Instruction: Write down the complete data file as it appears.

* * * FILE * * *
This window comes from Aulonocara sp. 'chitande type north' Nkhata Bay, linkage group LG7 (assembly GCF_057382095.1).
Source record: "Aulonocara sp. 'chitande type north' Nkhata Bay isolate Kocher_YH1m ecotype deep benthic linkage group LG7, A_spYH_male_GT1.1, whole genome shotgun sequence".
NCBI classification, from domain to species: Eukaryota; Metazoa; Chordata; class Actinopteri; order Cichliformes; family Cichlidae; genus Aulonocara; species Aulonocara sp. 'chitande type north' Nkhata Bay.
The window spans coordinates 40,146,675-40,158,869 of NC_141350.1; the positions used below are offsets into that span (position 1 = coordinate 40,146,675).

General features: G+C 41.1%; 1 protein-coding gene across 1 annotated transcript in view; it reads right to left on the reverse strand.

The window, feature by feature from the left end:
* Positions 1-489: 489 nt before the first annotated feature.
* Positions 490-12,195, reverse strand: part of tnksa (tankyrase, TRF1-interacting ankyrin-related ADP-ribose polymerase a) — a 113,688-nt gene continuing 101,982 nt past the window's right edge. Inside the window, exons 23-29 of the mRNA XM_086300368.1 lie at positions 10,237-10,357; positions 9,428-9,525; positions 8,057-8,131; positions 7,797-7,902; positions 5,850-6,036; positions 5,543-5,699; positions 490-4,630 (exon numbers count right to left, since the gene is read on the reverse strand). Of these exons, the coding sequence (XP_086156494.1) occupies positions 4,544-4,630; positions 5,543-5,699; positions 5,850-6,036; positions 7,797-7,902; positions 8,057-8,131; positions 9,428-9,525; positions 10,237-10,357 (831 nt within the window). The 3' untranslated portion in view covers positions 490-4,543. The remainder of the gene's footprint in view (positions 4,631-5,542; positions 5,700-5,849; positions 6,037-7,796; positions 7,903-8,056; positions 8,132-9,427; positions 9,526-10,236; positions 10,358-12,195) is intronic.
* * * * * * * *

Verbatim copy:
This window comes from Aulonocara sp. 'chitande type north' Nkhata Bay, linkage group LG7 (assembly GCF_057382095.1).
Source record: "Aulonocara sp. 'chitande type north' Nkhata Bay isolate Kocher_YH1m ecotype deep benthic linkage group LG7, A_spYH_male_GT1.1, whole genome shotgun sequence".
NCBI classification, from domain to species: Eukaryota; Metazoa; Chordata; class Actinopteri; order Cichliformes; family Cichlidae; genus Aulonocara; species Aulonocara sp. 'chitande type north' Nkhata Bay.
The window spans coordinates 40,146,675-40,158,869 of NC_141350.1; the positions used below are offsets into that span (position 1 = coordinate 40,146,675).

General features: G+C 41.1%; 1 protein-coding gene across 1 annotated transcript in view; it reads right to left on the reverse strand.

The window, feature by feature from the left end:
* Positions 1-489: 489 nt before the first annotated feature.
* Positions 490-12,195, reverse strand: part of tnksa (tankyrase, TRF1-interacting ankyrin-related ADP-ribose polymerase a) — a 113,688-nt gene continuing 101,982 nt past the window's right edge. Inside the window, exons 23-29 of the mRNA XM_086300368.1 lie at positions 10,237-10,357; positions 9,428-9,525; positions 8,057-8,131; positions 7,797-7,902; positions 5,850-6,036; positions 5,543-5,699; positions 490-4,630 (exon numbers count right to left, since the gene is read on the reverse strand). Of these exons, the coding sequence (XP_086156494.1) occupies positions 4,544-4,630; positions 5,543-5,699; positions 5,850-6,036; positions 7,797-7,902; positions 8,057-8,131; positions 9,428-9,525; positions 10,237-10,357 (831 nt within the window). The 3' untranslated portion in view covers positions 490-4,543. The remainder of the gene's footprint in view (positions 4,631-5,542; positions 5,700-5,849; positions 6,037-7,796; positions 7,903-8,056; positions 8,132-9,427; positions 9,526-10,236; positions 10,358-12,195) is intronic.